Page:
The Ohio legislature, with the support of the state Environmental Protection Agency (Ohio EPA), has passed a bill mandating more predictable and uniform toxic emission standards and exempting small businesses from the most stringent pollution control standards reserved for large industry.
Strong Support Garnered
Senate Bill 265 passed on March 28 by a 26-7 vote. On March 29 the House approved its counterpart, H.B. 496, by an equally strong 66-29 vote. Gov. Bob Taft (R) signed the bill on May 2.
Under prior law, Ohio EPA issued emission permits on a case-by-case basis. As a result, businesses frequently had to wait a long time to receive permits, and they faced uncertain requirements until a permit was issued. Under the new law, Ohio EPA will be given three years to write uniform rules for the toxins it regulates.
Industry was seeking more predictable and streamlined permitting processes, state Sen. Robert Spada (R-North Royalton) told the Cleveland Plain Dealer for a March 29 story. “When we look back this will be the most important economic development bill we will have voted on in 2006,” said Spada.
“This is a solid piece of legislation that will bring new business to Ohio while protecting the environment,” agreed state Sen. Tom Niehaus (R-New Richmond).
Ohio EPA Supports Reform
Ohio EPA Director Joe Koncelik agreed a streamlined permitting process was needed, telling the April 26 Plain Dealer that a more efficient, predictable permitting process will enable Ohio to more effectively compete economically with neighboring states such as Michigan.
“In this case, changing some rules can help the environment and business,” observed Koncelik in an EPA press statement. “Complex, outdated or unpredictable rules can hamper Ohio EPA’s ability to achieve environmental goals. By making it easier for businesses to understand and follow our rules, Ohio EPA can do a better job protecting the environment and spend more time on the most serious problems.”
Minor Sources Unburdened
Just as importantly, the law will no longer require new businesses that release less than 10 tons of toxins per year–such as bakeries, dry cleaners, and printers–to install the best available emissions abatement equipment. These small businesses will be required to follow federal emission requirements but will no longer have to meet the tougher standards the state imposes on its largest industries.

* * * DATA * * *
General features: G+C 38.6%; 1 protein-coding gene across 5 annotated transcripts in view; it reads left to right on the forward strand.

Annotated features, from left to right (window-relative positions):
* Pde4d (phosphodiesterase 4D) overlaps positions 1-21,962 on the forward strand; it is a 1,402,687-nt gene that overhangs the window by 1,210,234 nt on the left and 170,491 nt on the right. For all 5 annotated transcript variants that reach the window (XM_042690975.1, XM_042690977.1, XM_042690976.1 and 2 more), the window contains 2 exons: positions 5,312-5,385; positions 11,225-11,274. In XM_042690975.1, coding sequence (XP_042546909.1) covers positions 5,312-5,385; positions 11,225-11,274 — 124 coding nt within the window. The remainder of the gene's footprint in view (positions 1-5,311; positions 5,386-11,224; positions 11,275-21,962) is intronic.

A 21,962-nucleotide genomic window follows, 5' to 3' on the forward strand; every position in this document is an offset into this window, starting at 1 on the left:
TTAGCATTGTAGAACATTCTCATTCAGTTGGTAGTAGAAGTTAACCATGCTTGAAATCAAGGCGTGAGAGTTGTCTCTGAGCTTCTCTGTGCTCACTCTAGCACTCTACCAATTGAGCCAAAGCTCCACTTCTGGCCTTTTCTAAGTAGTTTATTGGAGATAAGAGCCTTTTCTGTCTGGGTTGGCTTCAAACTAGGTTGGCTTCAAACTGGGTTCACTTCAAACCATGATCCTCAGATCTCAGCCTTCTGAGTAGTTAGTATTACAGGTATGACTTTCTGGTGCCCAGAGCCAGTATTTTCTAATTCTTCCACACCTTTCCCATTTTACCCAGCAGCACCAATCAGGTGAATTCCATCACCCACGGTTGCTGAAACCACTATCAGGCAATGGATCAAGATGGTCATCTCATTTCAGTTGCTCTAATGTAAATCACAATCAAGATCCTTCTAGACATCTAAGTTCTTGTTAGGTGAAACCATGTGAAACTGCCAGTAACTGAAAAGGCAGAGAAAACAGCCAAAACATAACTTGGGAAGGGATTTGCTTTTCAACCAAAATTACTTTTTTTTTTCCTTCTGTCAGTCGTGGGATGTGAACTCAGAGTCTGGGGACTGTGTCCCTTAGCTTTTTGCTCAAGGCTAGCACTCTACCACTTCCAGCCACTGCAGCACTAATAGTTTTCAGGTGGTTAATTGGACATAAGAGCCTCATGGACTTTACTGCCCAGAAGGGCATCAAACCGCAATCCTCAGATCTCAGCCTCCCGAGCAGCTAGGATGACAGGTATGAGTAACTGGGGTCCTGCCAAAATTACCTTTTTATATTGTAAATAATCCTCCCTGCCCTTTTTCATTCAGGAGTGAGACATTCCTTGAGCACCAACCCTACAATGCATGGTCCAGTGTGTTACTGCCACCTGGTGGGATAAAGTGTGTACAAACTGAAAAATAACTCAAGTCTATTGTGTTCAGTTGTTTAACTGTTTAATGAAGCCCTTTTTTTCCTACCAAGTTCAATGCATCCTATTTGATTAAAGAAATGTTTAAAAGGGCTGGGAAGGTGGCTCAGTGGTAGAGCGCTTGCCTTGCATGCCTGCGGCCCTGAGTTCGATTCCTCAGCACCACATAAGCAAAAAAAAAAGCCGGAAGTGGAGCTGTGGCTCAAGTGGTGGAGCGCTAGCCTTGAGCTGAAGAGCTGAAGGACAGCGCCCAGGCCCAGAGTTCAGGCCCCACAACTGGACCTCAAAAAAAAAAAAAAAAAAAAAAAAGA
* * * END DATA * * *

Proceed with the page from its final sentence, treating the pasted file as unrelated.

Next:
“The bill will relax some requirements for these minor sources,” Koncelik noted. “I supported these changes because I believe Ohio over-regulates minor sources with little environmental benefit. We can be more effective in improving air quality by reducing emissions from significant sources of pollution. The legislation actually makes Ohio EPA’s authority over toxic emissions stronger, not weaker.
“The fact is Ohio’s air is much cleaner than in the past. Furthermore, even critics of the bill agree that air quality will continue to improve significantly under new programs Ohio is developing separate from this legislation,” added Koncelik. “Slightly higher emissions may result from these minor sources using good controls rather than the very best controls. This will be more than offset by strong future programs that will reduce emissions from more significant sources.”
Further Improvement Expected
“The fact that this bill had such overwhelming support in the Ohio legislature, as well as the wholehearted support of the state EPA, speaks volumes about the opportunities state legislatures have to safeguard our environment in a manner that does not gratuitously punish state economies,” observed Sterling Burnett, senior fellow at the National Center for Policy Analysis.
“People often fall into the trap of believing that economic concerns and environmental concerns must always be at odd with each other,” Burnett explained. “Streamlining emissions permitting processes and deciding to focus pollution abatement efforts on the largest emitters rather than targeting mom-and-pop businesses are illustrations of this. Air quality, which is already undergoing steady long-term improvement, will get even better under these economy-friendly programs.”
James M. Taylor ([email protected]) is managing editor of Environment & Climate News.